New Jersey Credit Card Debt Lawsuits
In many cases where a borrower has been unable to make his or her credit card payments for a significant period of time, the credit card company’s collection efforts will culminate in a lawsuit to recover the debt. Many borrowers in New Jersey credit card debt lawsuits may be tempted to settle for more than they should be required to pay or, worse, may fail to respond entirely and forfeit their right to a defense.
If you have received notice that you are being sued by a credit card company, it is important to seek legal advice from an experienced credit card debt lawyer so that you can fully understand your rights in defending the case.
Responding to the Complaint in New Jersey
Credit card companies are legally required to provide delinquent borrowers with notice of New Jersey credit card debt lawsuits in the form of a complaint. It is important to remember that the party listed on the complaint may not be the borrower’s actual credit card company, as most credit card companies sell delinquent debts to third-party collection agencies before resorting to a lawsuit.
The borrower is still required to respond to the complaint even if he or she does not recognize the suing party.
Within 35 days of receiving the complaint, the borrower must affirm or deny each allegation listed in the complaint by filing an answer with the courts. This document preserves the borrower’s legal right to assert certain defenses in court and is a vital part of the lawsuit process. Common responses include:
- Statute of Limitations. If the statute of limitations on the debt has expired, the creditor is no longer able to collect on the debt via a lawsuit. The New Jersey statute of limitations on credit card debt is usually six years, although it may be reduced to four years in certain cases.
- Invalid Service of Process. This claim alleges that the credit card company failed to follow required procedures in providing the debtor with notice of the lawsuit.
- Bankruptcy Protection. If the borrower has filed for bankruptcy, the automatic stay will prevent the lawsuit from proceeding.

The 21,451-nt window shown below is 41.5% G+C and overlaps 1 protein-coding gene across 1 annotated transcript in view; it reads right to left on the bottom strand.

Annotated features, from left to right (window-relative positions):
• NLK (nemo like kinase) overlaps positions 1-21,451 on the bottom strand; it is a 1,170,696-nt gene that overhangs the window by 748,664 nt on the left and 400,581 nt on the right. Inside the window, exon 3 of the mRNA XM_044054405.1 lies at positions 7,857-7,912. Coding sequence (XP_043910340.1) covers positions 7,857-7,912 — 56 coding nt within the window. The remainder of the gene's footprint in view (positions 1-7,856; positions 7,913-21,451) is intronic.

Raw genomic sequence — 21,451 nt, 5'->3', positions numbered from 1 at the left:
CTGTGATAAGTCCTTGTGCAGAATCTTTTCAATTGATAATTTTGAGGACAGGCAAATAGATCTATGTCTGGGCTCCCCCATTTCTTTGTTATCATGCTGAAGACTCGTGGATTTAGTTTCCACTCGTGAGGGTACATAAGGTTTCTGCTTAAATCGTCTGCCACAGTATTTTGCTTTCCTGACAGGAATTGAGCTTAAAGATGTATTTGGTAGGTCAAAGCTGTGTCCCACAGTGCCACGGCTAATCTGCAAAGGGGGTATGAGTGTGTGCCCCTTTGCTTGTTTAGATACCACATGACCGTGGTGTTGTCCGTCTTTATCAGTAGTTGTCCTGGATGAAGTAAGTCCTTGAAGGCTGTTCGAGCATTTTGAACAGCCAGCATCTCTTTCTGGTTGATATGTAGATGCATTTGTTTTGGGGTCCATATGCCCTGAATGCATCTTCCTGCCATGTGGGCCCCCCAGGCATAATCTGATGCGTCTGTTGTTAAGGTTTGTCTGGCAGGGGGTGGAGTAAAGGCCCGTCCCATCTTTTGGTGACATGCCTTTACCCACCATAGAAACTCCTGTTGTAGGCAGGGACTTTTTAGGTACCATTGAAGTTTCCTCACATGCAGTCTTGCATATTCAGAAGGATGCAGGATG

Failure to answer the claim will subject the borrower to a default judgment, which gives the creditor the right to garnish wages, repossess assets and levy upon bank accounts if the judgment is not paid.
What Happens After Judgment is Entered in Credit Card Debt Lawsuits?
After judgment is entered in favor of a creditor in New Jersey credit card debt lawsuits, the creditor may have a number of different ways to recover from the debtor even if he or she is unable or unwilling to make the payment immediately in cash. The creditor may:
- Garnish the borrower’s wages by contacting the employer and having the funds removed from the borrower’s paycheck
- Obtain a bank levy to withdraw the funds from the borrower’s bank account,
- Repossess the borrower’s assets to satisfy the debt
- Send an information subpoena to the borrower, which legally requires the borrower to provide specific information about the location of his or her assets, bank accounts and investments
If the court rules in favor of the borrower, the borrower may also have the option of suing the credit card company for damages in the form of attorneys’ fees.
Preparing for Credit Card Debt Lawsuits in New Jersey
A credit card debt lawyer can play a valuable role in New Jersey credit card debt lawsuits. An experienced lawyer will request information via a series of interrogatories that requires the creditor to provide detailed information as to your debt and its right to sue.
In some cases, a credit card debt lawyer can negotiate the amount that you owe down to a manageable amount to avoid court altogether. If you have received notice of a creditor’s intent to sue, contact a credit card debt lawyer as soon as possible for help in preparing the initial answer to preserve your rights.